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Nobody but Florent Chervet knows what the next version of tabu will break. There have already been a few backwards incompatible changes between major revisions of the package, but limited in extent. It's a very promising package, because many things are possible with it that weren't before (or required low level tricks).

When I read that message on comp.text.tex I was sorry rather than upset. Sorry for the hundreds of users that risk not being able to compile their document any more, once the new package version is released. I can understand that a major reworking of the package can lead to change decisions made in the past, but a package author shouldn't throw users of his package under the bus.

A case that can be compared is that of caption. Several years ago, a new version with several incompatible changes was released under the name of caption2. Years later, instead of issuing a caption3 package, Axel Sommerfeldt decided to return to caption, having solved many, if not all, compatibility problems.

CTAN hosts revtex4 and revtex4-1, so documents using the old version don't need to be modified. The Koma-Script suite has several <name>2 packages. With mhchem one has to explicitly choose the version=3 option at package loading.

So there are many solutions available. For tabu, unfortunately, the situation is unclear. Use it, if it does good for you, but don't trust on it for archival.

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    I recall that xy-pic changed some of its syntax between minor versions, sometime in the early 90s, IIRC. – Charles Stewart Oct 26 '13 at 16:50
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    The really great solution for this problem is the one pgfplots has adopted (an explicit compat= option). It allows for "frozen" behavior and for "bleeding edge" one, without stopping development. – Rmano Oct 11 '17 at 8:08
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The author of tabu may not be too concerned with backward compatibility, but the maintainers of CTAN are. I corresponded with Robin Fairbairns some time ago about a package I am the maintainer for, and was dissuaded from changing a problem feature, enabled by default, into a package option. CTAN best practice would be to issue the new, improved tabu under a new name, and leave the old one alone. You don't get the improvements, but you can expect to still be able to format your documents after you upgrade.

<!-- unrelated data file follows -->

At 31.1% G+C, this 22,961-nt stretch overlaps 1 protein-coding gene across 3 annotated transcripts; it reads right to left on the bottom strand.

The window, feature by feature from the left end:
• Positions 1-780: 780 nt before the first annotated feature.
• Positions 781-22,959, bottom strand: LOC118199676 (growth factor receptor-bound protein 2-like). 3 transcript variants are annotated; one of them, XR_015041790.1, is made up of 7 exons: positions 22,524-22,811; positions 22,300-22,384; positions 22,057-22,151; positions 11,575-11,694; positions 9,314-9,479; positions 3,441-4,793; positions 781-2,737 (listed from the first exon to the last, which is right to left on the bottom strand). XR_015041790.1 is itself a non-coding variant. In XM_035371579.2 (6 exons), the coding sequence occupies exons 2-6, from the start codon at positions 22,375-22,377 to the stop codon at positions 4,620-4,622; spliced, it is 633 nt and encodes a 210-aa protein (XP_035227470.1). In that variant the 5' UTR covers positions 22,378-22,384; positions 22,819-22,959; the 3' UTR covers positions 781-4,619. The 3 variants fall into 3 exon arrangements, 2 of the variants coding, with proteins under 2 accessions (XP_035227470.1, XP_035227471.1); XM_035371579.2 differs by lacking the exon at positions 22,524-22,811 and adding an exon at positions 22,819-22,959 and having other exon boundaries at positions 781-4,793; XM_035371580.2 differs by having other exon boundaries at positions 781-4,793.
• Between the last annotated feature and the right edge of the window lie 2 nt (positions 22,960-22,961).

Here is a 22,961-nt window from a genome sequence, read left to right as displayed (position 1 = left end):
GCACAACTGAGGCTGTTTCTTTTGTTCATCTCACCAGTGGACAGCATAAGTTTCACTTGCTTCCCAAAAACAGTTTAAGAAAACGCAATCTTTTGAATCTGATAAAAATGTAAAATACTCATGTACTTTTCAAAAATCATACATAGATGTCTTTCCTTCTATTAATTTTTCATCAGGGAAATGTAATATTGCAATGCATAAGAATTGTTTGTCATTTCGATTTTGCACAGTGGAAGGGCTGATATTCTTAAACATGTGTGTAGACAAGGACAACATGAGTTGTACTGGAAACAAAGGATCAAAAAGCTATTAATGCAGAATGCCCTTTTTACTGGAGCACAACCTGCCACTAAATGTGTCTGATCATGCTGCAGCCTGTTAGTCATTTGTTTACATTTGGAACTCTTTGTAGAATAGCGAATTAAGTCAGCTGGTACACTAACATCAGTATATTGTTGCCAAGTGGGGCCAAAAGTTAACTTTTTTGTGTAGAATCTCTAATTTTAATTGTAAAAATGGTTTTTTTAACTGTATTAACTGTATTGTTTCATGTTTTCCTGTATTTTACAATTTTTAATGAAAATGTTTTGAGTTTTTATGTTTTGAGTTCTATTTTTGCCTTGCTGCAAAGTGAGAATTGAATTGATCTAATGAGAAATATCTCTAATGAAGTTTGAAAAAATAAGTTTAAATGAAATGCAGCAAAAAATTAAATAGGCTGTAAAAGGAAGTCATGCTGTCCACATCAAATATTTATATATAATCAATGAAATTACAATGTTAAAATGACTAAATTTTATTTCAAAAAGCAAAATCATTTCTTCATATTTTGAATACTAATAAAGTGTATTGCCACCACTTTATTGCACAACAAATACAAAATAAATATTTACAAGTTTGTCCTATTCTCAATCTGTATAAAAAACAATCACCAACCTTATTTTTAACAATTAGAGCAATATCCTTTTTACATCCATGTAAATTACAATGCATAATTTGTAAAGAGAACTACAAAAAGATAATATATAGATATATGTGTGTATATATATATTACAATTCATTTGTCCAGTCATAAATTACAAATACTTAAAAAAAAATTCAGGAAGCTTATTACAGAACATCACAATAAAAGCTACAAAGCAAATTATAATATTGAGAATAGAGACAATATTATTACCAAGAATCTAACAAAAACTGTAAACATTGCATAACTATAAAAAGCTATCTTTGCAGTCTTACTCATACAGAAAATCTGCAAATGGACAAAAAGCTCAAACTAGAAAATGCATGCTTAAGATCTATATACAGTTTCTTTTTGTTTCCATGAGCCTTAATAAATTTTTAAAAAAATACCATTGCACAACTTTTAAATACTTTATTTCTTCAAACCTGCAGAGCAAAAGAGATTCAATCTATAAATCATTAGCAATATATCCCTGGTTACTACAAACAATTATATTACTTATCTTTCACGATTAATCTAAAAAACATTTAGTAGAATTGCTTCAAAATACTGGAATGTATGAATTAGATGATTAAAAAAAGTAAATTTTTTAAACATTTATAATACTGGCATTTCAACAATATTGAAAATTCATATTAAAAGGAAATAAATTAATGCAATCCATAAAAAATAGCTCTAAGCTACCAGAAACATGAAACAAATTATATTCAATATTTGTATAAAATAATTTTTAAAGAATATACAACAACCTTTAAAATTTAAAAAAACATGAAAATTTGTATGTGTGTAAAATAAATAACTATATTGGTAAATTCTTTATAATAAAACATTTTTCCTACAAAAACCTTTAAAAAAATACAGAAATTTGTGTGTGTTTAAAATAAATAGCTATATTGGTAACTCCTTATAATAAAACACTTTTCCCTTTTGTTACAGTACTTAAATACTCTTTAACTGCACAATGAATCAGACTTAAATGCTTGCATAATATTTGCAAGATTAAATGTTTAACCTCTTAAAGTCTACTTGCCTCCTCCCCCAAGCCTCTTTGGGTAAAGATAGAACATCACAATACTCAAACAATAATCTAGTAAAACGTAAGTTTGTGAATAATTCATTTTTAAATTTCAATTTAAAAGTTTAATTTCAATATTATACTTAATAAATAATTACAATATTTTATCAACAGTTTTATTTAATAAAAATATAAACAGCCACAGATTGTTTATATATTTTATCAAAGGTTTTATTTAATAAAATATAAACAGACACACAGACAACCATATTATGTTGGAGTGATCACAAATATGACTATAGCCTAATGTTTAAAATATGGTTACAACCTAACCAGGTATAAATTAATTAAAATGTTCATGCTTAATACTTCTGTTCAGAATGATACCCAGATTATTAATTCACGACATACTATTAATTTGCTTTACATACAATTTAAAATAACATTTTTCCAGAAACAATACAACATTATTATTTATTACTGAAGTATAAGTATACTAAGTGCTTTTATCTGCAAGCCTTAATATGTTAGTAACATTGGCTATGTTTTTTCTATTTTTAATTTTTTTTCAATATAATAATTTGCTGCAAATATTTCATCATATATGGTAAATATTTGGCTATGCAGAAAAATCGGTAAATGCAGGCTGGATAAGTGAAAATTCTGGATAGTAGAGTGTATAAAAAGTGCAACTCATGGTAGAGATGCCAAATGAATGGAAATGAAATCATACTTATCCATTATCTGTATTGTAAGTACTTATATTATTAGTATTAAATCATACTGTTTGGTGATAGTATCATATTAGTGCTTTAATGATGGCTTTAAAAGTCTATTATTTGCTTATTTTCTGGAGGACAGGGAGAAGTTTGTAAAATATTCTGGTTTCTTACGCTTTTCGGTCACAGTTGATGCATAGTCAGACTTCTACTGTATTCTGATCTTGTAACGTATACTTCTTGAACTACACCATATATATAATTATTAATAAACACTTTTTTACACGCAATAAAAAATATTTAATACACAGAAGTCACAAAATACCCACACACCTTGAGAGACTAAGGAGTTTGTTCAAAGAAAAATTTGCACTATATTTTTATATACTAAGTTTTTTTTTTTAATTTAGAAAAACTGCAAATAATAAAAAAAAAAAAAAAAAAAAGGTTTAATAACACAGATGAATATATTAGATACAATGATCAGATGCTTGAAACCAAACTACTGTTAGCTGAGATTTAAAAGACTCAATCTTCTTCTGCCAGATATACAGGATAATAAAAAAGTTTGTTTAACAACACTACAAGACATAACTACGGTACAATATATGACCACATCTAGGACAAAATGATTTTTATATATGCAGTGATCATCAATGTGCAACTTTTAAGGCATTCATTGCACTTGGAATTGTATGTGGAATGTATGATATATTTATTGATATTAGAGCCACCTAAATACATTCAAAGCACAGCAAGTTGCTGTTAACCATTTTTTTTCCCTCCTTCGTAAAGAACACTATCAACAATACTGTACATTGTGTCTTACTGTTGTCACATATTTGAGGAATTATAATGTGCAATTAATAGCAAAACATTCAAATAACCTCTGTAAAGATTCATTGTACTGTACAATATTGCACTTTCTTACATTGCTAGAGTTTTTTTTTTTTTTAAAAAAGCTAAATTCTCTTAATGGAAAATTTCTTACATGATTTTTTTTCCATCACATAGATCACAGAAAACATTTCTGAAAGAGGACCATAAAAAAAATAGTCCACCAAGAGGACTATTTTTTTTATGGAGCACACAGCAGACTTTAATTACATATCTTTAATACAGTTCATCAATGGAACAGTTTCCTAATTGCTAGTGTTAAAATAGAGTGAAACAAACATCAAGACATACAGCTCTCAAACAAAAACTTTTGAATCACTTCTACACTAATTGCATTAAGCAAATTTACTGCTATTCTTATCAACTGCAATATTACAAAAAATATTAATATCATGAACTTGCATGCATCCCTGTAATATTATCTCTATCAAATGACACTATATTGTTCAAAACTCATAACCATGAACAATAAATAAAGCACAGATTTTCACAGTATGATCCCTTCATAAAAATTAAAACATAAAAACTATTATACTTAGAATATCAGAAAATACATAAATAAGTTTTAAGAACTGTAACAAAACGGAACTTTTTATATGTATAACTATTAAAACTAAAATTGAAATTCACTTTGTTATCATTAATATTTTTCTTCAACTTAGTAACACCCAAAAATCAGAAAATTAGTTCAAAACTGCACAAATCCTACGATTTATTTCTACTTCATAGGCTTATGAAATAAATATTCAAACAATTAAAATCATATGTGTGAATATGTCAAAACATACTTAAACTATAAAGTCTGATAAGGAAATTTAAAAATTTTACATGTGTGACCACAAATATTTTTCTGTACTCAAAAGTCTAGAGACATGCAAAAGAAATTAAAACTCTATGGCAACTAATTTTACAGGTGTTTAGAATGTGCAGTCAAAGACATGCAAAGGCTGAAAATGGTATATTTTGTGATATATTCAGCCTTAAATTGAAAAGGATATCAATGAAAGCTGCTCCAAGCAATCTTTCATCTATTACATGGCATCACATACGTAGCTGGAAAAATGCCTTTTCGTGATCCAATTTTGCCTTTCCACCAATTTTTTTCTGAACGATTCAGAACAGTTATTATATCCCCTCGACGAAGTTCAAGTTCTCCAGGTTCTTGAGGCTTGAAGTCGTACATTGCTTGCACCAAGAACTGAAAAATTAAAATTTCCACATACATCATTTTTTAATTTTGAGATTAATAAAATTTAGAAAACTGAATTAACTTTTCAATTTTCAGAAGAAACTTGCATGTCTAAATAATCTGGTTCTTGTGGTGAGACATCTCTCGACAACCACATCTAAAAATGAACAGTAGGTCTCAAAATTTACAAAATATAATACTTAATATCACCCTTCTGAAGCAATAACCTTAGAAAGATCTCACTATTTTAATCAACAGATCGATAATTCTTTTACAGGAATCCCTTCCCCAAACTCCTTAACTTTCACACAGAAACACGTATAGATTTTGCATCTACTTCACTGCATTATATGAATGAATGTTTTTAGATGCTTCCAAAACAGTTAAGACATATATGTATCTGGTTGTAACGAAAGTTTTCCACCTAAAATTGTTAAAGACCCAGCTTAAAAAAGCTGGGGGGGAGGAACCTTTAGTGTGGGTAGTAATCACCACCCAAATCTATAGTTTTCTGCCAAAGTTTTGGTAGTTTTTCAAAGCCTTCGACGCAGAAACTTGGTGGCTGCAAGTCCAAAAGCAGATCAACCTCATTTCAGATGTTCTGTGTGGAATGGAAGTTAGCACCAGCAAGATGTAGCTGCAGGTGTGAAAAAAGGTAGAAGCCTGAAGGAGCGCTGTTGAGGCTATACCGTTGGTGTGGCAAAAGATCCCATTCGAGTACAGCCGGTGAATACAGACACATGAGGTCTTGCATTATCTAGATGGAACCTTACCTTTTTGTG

Whether any particular author follows this advice is a different question. However, it's never difficult to find old versions of latex packages, even if you've upgraded and lost yours. I have some old documents that use an obscure presentation style; after it was incompatibly upgraded, I saved the old version in my personal texmf tree under a different name, and it's been with me ever since. (Meanwhile I migrated to beamer for new documents.)

In short: Don't worry too much about it. You may not get bug fixes and new features, but you'll be able to recompile your documents next year.

16

As others have already said, equating backward incompatibility with dangerous is a subjective matter.

As a case in point, consider ConTeXt. Compared to LaTeX core, ConTeXt does not assert that new changes will not break backward compatibility. Sometimes, the only way to add new features or to fix bugs is to break backward compatibility, and ConTeXt tends to err on the side to keeping the interface clean at the cost of backward compatibility. As a consequence, it was much easier for ConTeXt developers to move to LuaTeX as the main backend engine; more than 50% of the ConTeXt code is now written in Lua, and is therefore easier to maintain and understand. This rewrite has resulted in renaming of macros (to make the naming scheme consistent) and change in the interface (again to make the interface more consistent). Thus, a document written for MkII does not work for MkIV out of the box. It is expected that the document author will have to tweak the preamble and perhaps make minor changes in the document body as well.

Such a development model is not suitable for everyone. There are those who want stability and backward compatibility over new features and consistency (for example, publishing houses). At the same time, backward compatibility is not suitable for everyone. There are those who would much prefer a nicer interface and new features over backward compatibility (for example, grad students writing a thesis). To each his own.

I think that as long as a package author documents the changes and explains how to translate the old syntax to the new syntax, the package author is being considerate to the users.